Jesus to let him walk to him upon the sea, and was permitted to do fo; no sooner did he find the wind boisterous than he was afraid, and beginning to sink, he cried out, “Lord, save me. And immediately Jesus stretched forth his hand and caught him.” This was a plain intimation to him, (as I remarked in a former Lecture) that it was not his own arm that could help him, but that Almighty hand, and that outstretched arm, which then preserved him; and to which, when in danger, we must all have recourse to preserve us from sinking. “Trust then in the Lord,” (as the wise king advises), “ with all thine heart, and lean not to thine own understanding. In all thy ways acknowledge him, and he shall direct thy paths*.”
• Prov, iiis.
LECTURE XXII. 4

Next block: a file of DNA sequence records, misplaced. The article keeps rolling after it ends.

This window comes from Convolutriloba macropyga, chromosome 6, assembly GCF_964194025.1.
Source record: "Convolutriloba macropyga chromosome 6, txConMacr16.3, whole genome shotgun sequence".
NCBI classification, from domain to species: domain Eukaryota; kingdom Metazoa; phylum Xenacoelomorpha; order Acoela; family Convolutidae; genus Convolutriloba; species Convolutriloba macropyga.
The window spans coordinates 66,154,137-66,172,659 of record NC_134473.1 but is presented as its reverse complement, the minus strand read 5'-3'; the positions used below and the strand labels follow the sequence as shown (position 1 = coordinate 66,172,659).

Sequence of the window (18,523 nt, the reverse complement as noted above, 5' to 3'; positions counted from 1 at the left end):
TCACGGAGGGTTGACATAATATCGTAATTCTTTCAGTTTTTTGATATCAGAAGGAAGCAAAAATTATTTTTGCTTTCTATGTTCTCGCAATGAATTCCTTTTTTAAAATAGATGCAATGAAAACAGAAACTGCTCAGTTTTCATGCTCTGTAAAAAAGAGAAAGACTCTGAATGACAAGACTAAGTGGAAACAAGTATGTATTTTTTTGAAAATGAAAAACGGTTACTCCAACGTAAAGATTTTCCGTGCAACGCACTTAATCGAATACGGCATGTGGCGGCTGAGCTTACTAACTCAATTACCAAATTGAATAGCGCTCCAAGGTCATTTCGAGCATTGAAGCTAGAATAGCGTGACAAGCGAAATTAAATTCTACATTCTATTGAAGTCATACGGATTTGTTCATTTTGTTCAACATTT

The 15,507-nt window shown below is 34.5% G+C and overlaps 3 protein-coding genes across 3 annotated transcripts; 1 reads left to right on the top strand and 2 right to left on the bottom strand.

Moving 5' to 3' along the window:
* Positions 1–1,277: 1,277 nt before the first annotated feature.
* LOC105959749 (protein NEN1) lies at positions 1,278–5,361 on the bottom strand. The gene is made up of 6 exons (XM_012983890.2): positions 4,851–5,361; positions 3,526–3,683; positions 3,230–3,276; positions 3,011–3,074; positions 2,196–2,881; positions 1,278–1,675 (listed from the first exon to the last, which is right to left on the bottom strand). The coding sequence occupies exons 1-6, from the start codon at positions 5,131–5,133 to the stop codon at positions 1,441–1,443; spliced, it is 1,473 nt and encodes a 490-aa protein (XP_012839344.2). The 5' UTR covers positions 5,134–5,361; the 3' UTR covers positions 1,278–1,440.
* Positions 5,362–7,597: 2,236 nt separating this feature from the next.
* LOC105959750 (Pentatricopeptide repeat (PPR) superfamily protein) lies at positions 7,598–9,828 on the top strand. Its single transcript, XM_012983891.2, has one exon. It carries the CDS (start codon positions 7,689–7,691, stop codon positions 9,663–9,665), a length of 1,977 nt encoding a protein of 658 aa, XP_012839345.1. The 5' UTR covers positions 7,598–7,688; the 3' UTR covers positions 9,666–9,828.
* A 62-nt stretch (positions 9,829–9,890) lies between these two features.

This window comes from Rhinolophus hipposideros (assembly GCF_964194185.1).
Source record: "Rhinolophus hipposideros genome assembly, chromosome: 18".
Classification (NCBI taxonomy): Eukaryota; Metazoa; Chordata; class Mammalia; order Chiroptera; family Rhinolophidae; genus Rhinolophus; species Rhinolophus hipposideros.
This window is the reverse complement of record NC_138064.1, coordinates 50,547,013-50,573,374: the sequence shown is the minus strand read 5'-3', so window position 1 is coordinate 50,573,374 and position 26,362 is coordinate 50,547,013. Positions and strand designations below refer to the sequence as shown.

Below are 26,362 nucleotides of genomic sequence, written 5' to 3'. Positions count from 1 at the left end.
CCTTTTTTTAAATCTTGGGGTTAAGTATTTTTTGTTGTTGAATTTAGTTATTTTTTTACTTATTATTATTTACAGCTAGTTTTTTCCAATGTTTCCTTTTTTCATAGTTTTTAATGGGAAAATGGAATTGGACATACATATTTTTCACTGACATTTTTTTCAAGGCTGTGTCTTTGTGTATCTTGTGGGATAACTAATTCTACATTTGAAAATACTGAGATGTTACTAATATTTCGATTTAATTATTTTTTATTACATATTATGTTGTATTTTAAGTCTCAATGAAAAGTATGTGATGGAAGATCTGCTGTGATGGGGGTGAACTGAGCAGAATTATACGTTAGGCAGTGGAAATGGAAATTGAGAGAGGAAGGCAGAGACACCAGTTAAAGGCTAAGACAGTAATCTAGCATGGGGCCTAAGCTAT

IN the preceding chapter we saw that the chief priests and elders had, in their summary way, without the Thadow of justice, without any consistent evidence, decided the fate of Jesus, and pronounced him guilty of death. Their next care was how to get this sentence confirmed and care, ried into execution ; for under the Roman government) they had not at this time the power of the sword, the power of life and death; they could not execute a criminal, though they might try and condemn him, without a warrant from the Roman governor ; they determined therefore to carry him before Pilate, the Roman procura-tor of Judæa at that time. But then, to ensure success in that quarter, it was necessary to give their accusations against Jefus such a colour and shape, as should prevail upon the governor to put him to death. For this purpose they found it expedient to change their ground, for they had condemned him for blafphemy ; but this they knew would have little weight with a pagan governor, who, like Gallio, would " care for none of those things' which related solely to religion. They therefore resolved to bring him before Pilate as a state prisoner, and to charge: him with treasonable and feditious practices; with fetting himself up as a king in opposition to Cæfar, and persuading the people not to pay tribute to that prince. Accordingly we are told in the beginning of this chapter, that « when morning was come, all the chief priests and elders of the people took council against Jesus to put him to death ; " that is, to obtain permifion to put him to death ; “ and when they had bound him they led him away, and dilivered him to Pontius Pilate the governor."